[secret_handshake.sh] IFS not working

I’m already getting the correct results except that the field separator is still defaulting to space despite that I have specified IFS variable.

Can anyone spot anything on my code below?

#!/usr/bin/env bash

main () {

# [wink]="00001"
# [double blink]="00010"
# [close]="00100"
# [jump]="01000")

  declare -A secret=([1]="wink"
                     [2]="double blink"
                     [3]="close your eyes"

    declare -a actions=()
    # Cyrus @ https://stackoverflow.com/questions/10278513/bash-shell-decimal-to-binary-base-2-conversion

    declare -a index=()
    function find_bitmask_index() {

      for ((i=0,x=0; i<33; i=$((2**x)),x++ )) {
        bit_index=$((param & $i))
        if [[ bit_index -gt 0 ]]; then
          #echo "bit index: $bit_index x: $x i: $i"
          #index+=( $bit_index )
          actions+=( ${secret[$x]} )

    find_bitmask_index $1
    echo "${actions[@]}"

main "$@"

What effect are you expecting the IFS to have and where? Are you trying to use it outside the loop to effect the echo command? Try echo "${actions[*]}". Also note you set IFS 32 times, which seems like overkill :blush:

Because the elements on my array are separated by space instead of a comma, so some tests fail. I tried moving the IFS around and still am not getting the desired result. I understand that setting IFS for each iteration is kinda silly, but it’s just one of the things I’ve tried. I put it back outside the for-loop but still not working as it should.

user@debian:~/programming/exercism.org/bash/secret-handshake$ bats secret_handshake.bats 
 ✓ wink for 1
 ✓ double blink for 10
 ✓ close your eyes for 100
 ✓ jump for 1000
 ✗ combine two actions
   (from function `assert_output' in file bats-extra.bash, line 394,
    in test file secret_handshake.bats, line 38)
     `assert_output "wink,double blink"' failed
   -- output differs --
   expected : wink,double blink
   actual   : wink double blink
 ✗ all possible actions
   (from function `assert_output' in file bats-extra.bash, line 394,
    in test file secret_handshake.bats, line 45)
     `assert_output "wink,double blink,close your eyes,jump"' failed
   -- output differs --
   expected : wink,double blink,close your eyes,jump
   actual   : wink double blink close your eyes jump

Here’s an interesting finding. So when I used ‘*’ I get comma-separated values vs when I use ‘@’, I get the space-separated values.

user@debian:~/programming/exercism.org/bash/secret-handshake$ ./secret_handshake.sh 1000
separated by space when using '@': jump close your eyes double blink wink
separated by comma when using '*': jump,close your eyes,double blink,wink

Therefore, using ‘*’ is the correct one here. Still, it’s interesting why IFS has no effect when with ‘@’ . Hmmm.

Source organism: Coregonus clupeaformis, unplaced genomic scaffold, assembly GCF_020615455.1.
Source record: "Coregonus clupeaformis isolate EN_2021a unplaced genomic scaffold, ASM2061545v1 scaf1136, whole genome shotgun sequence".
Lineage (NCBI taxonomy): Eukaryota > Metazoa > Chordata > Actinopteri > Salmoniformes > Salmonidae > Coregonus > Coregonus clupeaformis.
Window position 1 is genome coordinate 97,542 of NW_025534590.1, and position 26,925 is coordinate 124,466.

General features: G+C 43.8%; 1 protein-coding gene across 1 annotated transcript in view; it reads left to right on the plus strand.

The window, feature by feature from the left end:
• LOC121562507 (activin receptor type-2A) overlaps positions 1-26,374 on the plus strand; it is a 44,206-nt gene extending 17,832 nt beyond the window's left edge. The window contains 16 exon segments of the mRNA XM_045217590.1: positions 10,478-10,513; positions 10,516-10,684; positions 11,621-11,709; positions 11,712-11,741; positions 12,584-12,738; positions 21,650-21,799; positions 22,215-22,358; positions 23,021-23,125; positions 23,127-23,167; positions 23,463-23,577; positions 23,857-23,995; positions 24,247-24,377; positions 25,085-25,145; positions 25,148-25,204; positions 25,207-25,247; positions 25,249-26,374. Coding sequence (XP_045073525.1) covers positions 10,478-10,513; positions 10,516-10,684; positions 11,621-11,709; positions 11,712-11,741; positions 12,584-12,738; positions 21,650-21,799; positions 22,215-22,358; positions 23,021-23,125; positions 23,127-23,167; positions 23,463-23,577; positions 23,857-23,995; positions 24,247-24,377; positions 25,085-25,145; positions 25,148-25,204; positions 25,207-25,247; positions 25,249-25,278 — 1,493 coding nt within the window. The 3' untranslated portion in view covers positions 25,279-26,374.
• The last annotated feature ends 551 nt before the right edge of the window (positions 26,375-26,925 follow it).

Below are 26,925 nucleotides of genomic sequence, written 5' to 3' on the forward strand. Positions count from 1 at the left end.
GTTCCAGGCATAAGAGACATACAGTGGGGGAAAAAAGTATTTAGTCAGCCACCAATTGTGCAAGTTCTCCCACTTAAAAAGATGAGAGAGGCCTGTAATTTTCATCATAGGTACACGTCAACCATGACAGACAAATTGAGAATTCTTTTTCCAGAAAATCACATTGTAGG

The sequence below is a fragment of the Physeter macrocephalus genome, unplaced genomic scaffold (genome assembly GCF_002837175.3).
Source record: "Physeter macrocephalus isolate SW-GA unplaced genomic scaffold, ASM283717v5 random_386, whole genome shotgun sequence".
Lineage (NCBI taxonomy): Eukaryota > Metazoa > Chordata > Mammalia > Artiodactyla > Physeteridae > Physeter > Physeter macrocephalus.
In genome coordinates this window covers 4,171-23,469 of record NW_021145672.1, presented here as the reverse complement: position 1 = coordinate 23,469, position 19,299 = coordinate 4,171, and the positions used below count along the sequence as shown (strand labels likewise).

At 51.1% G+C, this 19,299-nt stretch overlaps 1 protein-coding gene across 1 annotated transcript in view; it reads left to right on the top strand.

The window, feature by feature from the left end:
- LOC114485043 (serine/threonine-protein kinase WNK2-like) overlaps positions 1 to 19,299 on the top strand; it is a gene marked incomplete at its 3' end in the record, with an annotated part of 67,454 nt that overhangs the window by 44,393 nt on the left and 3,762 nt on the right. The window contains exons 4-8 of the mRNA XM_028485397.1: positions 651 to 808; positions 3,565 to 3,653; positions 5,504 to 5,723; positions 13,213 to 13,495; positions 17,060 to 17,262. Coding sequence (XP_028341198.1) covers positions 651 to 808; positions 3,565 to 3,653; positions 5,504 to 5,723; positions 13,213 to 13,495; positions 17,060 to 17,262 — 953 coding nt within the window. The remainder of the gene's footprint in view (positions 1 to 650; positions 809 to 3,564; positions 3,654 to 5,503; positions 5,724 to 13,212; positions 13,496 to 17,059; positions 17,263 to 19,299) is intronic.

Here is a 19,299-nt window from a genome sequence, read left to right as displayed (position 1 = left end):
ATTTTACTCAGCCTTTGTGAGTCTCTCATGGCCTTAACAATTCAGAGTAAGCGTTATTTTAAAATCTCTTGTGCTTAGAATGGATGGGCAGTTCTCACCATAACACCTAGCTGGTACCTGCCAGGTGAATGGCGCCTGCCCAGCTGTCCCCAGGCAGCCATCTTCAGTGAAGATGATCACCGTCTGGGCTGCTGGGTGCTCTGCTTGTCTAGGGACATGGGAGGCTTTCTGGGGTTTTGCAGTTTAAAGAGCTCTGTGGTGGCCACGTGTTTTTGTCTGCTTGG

That’s the way it’s documented. 3.4.2 Special Parameters (talking about "$*" but it also applies to "${array[*]}"

When the expansion occurs within double quotes, it expands to a single word with the value of each parameter separated by the first character of the IFS special variable. That is, "$*" is equivalent to "$1c$2c…" , where c is the first character of the value of the IFS variable.

You can encapsulate this in a function

join() {
    local IFS=$1
    printf '%s\n' "$*"

a=(first second "the third one" fourth)
join : "${a[@]}"
# => first:second:the third one:fourth

See also Accessing bash command line args $@ vs $* - Stack Overflow

My script below passes all the tests. Although one thing is not quite clear to me because on the line close to the bottom

echo "${actions[*]}

I had to use * in order to get comma-separated values. I’m a bit confused though because I thought @ should be the correct one to use because the values should be treated as multiple tokens rather than a single string? Hence, my usage of @ except on the last one.

#!/usr/bin/env bash

function reverse_em() {
  IFS=',' param=( "$@" )
  for ((i=0, x= -1; i<${#param[@]}; i++, x--)) {
  actions=( "${temp[@]}" )

main () {

  secret=('wink' 'double blink' 'close your eyes' 'jump')

  for ((i=1,x=1; x<bitsize+2; i=$((2**x)), x++ )) {
    bitvalue=$(printf '0x%02x' $((arg1 & i)))

    case $bitvalue in
        actions+=( "${secret[0]}" )
        actions+=( "${secret[1]}" )
        actions+=( "${secret[2]}" )
        actions+=( "${secret[3]}" )
        reverse_em "${actions[@]}"

    echo "${actions[*]}"

main "$@"

The script is expected to output a single string in a specific format. This isn’t expanded the array to iterate over individual elements as data to be acted upon. This line is doing string formatting. As such, * is appropriate here.

Thanks for clarification. I’ve got to do some further reading on that.